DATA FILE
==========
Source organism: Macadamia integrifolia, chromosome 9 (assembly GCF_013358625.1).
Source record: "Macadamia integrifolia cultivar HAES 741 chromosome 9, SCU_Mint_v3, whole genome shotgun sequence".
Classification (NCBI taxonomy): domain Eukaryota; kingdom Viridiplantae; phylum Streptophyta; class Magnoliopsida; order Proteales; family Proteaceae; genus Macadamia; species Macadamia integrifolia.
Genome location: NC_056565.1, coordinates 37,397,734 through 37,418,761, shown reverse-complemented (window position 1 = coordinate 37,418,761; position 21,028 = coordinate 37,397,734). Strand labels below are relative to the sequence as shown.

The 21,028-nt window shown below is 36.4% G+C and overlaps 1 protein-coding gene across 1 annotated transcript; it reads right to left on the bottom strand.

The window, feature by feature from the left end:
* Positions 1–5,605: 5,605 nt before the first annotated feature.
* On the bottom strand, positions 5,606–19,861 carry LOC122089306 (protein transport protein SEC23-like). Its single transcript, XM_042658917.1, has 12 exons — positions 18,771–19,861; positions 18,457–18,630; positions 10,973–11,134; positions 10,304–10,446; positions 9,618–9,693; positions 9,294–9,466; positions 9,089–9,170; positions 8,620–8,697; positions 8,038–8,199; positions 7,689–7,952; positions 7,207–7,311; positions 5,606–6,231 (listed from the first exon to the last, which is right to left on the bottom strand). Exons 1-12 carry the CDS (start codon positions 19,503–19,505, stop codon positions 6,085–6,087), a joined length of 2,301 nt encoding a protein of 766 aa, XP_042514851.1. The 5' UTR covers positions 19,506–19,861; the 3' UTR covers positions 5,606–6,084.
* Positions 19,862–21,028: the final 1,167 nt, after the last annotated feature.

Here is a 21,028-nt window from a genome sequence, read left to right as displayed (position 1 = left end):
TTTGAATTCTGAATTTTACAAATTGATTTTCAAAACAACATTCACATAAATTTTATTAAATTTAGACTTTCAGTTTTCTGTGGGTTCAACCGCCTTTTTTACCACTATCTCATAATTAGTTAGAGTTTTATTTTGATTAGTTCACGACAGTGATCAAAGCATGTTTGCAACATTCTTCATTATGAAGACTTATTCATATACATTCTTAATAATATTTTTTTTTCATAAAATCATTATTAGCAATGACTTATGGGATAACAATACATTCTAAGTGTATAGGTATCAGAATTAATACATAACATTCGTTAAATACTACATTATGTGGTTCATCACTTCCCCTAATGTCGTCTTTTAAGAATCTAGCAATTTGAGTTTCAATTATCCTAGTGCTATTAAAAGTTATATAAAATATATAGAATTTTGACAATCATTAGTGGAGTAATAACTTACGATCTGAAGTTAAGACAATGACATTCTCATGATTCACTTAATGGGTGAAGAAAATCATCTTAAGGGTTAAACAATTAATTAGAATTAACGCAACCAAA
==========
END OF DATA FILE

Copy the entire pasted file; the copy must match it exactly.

Source organism: Macadamia integrifolia, chromosome 9 (assembly GCF_013358625.1).
Source record: "Macadamia integrifolia cultivar HAES 741 chromosome 9, SCU_Mint_v3, whole genome shotgun sequence".
Classification (NCBI taxonomy): domain Eukaryota; kingdom Viridiplantae; phylum Streptophyta; class Magnoliopsida; order Proteales; family Proteaceae; genus Macadamia; species Macadamia integrifolia.
Genome location: NC_056565.1, coordinates 37,397,734 through 37,418,761, shown reverse-complemented (window position 1 = coordinate 37,418,761; position 21,028 = coordinate 37,397,734). Strand labels below are relative to the sequence as shown.

The 21,028-nt window shown below is 36.4% G+C and overlaps 1 protein-coding gene across 1 annotated transcript; it reads right to left on the bottom strand.

The window, feature by feature from the left end:
* Positions 1–5,605: 5,605 nt before the first annotated feature.
* On the bottom strand, positions 5,606–19,861 carry LOC122089306 (protein transport protein SEC23-like). Its single transcript, XM_042658917.1, has 12 exons — positions 18,771–19,861; positions 18,457–18,630; positions 10,973–11,134; positions 10,304–10,446; positions 9,618–9,693; positions 9,294–9,466; positions 9,089–9,170; positions 8,620–8,697; positions 8,038–8,199; positions 7,689–7,952; positions 7,207–7,311; positions 5,606–6,231 (listed from the first exon to the last, which is right to left on the bottom strand). Exons 1-12 carry the CDS (start codon positions 19,503–19,505, stop codon positions 6,085–6,087), a joined length of 2,301 nt encoding a protein of 766 aa, XP_042514851.1. The 5' UTR covers positions 19,506–19,861; the 3' UTR covers positions 5,606–6,084.
* Positions 19,862–21,028: the final 1,167 nt, after the last annotated feature.

Here is a 21,028-nt window from a genome sequence, read left to right as displayed (position 1 = left end):
TTTGAATTCTGAATTTTACAAATTGATTTTCAAAACAACATTCACATAAATTTTATTAAATTTAGACTTTCAGTTTTCTGTGGGTTCAACCGCCTTTTTTACCACTATCTCATAATTAGTTAGAGTTTTATTTTGATTAGTTCACGACAGTGATCAAAGCATGTTTGCAACATTCTTCATTATGAAGACTTATTCATATACATTCTTAATAATATTTTTTTTTCATAAAATCATTATTAGCAATGACTTATGGGATAACAATACATTCTAAGTGTATAGGTATCAGAATTAATACATAACATTCGTTAAATACTACATTATGTGGTTCATCACTTCCCCTAATGTCGTCTTTTAAGAATCTAGCAATTTGAGTTTCAATTATCCTAGTGCTATTAAAAGTTATATAAAATATATAGAATTTTGACAATCATTAGTGGAGTAATAACTTACGATCTGAAGTTAAGACAATGACATTCTCATGATTCACTTAATGGGTGAAGAAAATCATCTTAAGGGTTAAACAATTAATTAGAATTAACGCAACCAAA